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Is Texas Truly Back?

Texas has now won five straight games after a season-opening loss to the Maryland Terrapins. But are the Longhorns truly back?



Tim Heitman, USA TODAY Sports

I’ve never been a fan of preseason polls or making record predictions before actual football is played. It’s an easy way for unrealistic expectations to manifest themselves before actually knowing how a team will play under the spotlight.

I didn’t think Texas should be ranked coming into the season. In my opinion they had not done anything to warrant a preseason Top 25 ranking, and they lost a good bit of talent after last season. On top of that, this Texas program still had a lot to prove to make us think they were on the rise. Not just that they had improved, but that they were actually BACK. Let’s be honest — they’ve seemed like a team wandering lost in the wilderness the past several years.

Then Maryland happened. We saw a team that started slow and looked sluggish and unprepared, but managed to fight and battle through adversity. Then the turnover bug struck three times over and foiled a late comeback attempt. For the second year in a row the Terps stunned the Longhorns and the entire country was wondering if things were getting better in Austin. Then the Tulsa game happened. The Golden Hurricane were clearly an inferior opponent that the Longhorns should have ran out of DKR, but instead Texas let them hang around and had to manufacture a late drive to run the clock out. Not an ideal start to the season.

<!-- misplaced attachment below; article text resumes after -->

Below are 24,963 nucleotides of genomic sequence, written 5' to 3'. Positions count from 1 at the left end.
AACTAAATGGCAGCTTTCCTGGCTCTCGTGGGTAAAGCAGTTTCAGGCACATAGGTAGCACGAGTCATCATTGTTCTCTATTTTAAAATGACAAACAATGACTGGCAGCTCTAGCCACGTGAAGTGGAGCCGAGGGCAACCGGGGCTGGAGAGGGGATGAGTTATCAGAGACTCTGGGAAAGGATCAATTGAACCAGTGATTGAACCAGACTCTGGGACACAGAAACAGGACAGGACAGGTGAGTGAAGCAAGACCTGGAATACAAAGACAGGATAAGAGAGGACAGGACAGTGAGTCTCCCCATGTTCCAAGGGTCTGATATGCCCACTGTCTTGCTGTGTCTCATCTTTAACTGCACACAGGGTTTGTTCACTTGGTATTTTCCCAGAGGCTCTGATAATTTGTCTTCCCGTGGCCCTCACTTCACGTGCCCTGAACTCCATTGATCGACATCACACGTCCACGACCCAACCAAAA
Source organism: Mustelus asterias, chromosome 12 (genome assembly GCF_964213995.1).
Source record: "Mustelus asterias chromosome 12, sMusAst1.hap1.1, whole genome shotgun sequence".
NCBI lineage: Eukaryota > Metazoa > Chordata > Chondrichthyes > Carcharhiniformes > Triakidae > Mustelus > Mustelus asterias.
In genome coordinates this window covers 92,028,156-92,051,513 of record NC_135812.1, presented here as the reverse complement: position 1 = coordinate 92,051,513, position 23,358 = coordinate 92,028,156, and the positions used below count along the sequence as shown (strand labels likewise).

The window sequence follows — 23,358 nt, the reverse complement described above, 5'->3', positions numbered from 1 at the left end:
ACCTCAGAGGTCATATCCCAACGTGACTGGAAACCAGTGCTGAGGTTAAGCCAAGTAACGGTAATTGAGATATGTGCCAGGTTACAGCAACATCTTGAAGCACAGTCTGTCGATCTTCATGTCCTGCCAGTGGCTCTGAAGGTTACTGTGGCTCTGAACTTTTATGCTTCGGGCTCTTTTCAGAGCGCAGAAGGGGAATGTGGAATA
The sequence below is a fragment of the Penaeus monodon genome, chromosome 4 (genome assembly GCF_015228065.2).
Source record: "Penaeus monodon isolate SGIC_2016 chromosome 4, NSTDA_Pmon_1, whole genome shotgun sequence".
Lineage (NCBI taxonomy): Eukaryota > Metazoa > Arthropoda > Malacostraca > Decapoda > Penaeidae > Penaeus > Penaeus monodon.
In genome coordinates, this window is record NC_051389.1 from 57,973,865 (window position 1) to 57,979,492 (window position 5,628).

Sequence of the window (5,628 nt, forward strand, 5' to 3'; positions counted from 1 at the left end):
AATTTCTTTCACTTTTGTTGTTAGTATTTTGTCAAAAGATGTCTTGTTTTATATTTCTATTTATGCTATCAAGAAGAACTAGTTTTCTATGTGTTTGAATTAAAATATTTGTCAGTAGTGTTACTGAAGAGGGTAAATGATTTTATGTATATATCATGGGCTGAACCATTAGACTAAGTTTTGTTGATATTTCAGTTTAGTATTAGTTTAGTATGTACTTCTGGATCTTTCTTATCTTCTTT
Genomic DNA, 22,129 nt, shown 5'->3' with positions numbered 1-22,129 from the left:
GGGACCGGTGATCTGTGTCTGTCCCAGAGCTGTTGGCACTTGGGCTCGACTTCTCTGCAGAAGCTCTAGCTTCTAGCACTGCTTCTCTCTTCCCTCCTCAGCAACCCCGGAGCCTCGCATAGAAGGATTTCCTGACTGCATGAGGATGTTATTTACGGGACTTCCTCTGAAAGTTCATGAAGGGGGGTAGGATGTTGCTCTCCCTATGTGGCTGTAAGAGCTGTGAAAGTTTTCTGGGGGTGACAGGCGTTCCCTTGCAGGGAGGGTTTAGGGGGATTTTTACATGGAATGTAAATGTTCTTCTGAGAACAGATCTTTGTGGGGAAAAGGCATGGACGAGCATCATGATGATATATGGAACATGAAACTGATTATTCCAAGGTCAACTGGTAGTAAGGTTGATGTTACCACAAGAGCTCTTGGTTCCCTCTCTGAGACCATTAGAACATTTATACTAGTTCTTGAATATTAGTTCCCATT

The Longhorns limped into the toughest stretch of their schedule, which included three ranked opponents and a road test in Manhattan, Kansas — a place they hadn’t won in since 2002. This was a brutal stretch of games where fans were going to discover everything they needed to know about Tom Herman’s 2018 Longhorns.

So, what did Texas do during that stretch? They answered. They beat up on then-ranked USC 37-14, then followed that up by snapping a losing streak to the Horned Frogs, who were also ranked. Then they grounded-out a win in Manhattan — their first since 2002. The Longhorns entered the Red River Showdown 3-0 over that stretch, with a chance to make it five straight.

The Sooners entered the matchup boasting arguably the best offense in the country, with certainly one of the most explosive quarterbacks in Kyler Murray. While the Texas defense played well coming into the Red River Showdown, I was still uneasy about how they matched up against the Sooner wideouts and their big play potential. Todd Orlando also had to worry about containing Murray in the pocket, which is a very tall task because of his elusiveness and ability to play backyard football.